Europe wins datalinking technology battle with USA

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International avionics specialists meeting at ICAO have unanimously rejected what they saw as a self-interested US move to sabotage the development of a Swedish-developed datalink for use in the Future Air Navigation System (FANS).

The US FAA delegation failed to persuade any other representatives to back its proposal to move the key "validation" process of the technology into a different panel - which would hold up its progress by a year or more.

Backers of the STDMA (self-organising, time-division, multiple-access) datalink, known as VDL-4 in ICAO terminology, are celebrating what they regard as a crucial victory in one of the fundamental fields of FANS-evolution.

Operator and CAA delegates interested in STDMA believe it could provide the optimum datalinking solution for the communications, navigation and surveillance elements of the FANS and accuse the USA of promoting the alternative Mode S datalink simply to back its national industrial interests. The USA is the world-leader in Mode S work but has very little expertise in STDMA.

A European airline official involved in STDMA research and development says: "This was an excellent result. The US proposal was very serious and it was just to protect their industry."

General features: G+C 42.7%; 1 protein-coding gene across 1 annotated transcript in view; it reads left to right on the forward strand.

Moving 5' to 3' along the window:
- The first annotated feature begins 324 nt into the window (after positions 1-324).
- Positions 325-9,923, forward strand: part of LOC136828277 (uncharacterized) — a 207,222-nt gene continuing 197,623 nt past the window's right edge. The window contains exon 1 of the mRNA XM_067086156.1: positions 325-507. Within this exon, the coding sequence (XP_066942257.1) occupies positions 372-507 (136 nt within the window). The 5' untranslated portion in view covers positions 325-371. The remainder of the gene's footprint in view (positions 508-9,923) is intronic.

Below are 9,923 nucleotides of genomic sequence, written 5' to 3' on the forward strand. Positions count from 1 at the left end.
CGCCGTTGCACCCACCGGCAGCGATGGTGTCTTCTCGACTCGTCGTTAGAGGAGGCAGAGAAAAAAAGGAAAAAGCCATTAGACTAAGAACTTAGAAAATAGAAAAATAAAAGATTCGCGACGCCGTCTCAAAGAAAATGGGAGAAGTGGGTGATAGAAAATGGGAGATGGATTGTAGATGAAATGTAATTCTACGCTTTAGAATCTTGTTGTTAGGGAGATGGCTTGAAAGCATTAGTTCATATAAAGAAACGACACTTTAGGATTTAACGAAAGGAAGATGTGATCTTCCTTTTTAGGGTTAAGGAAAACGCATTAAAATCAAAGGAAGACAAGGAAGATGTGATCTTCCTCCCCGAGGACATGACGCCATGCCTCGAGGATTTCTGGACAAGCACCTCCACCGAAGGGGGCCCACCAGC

The decision to continue with VDL-4 validation was taken at the fifth meeting of ICAO's Aeronautical Mobile Communications Panel (AMCP/5) and followed the intervention of the Association of European Airlines (AEA) and the European Civil Aviation Conference (ECAC).

'Validation' is the process gone through to lead to the production of ICAO standards and recommended procedures (SARPS) - the document that lays the ground for real-life use of any given technology by individual nations.

The STDMA camp is doubly pleased following the panel's additional decision to investigate the use of VDL-4 as part of the aeronautical telecommunications network (ATN) - the overarching global communications concept designed to bring seamless data communication to the air transport world. That move, however, was less comprehensively backed, with a substantial minority of delegates dissenting.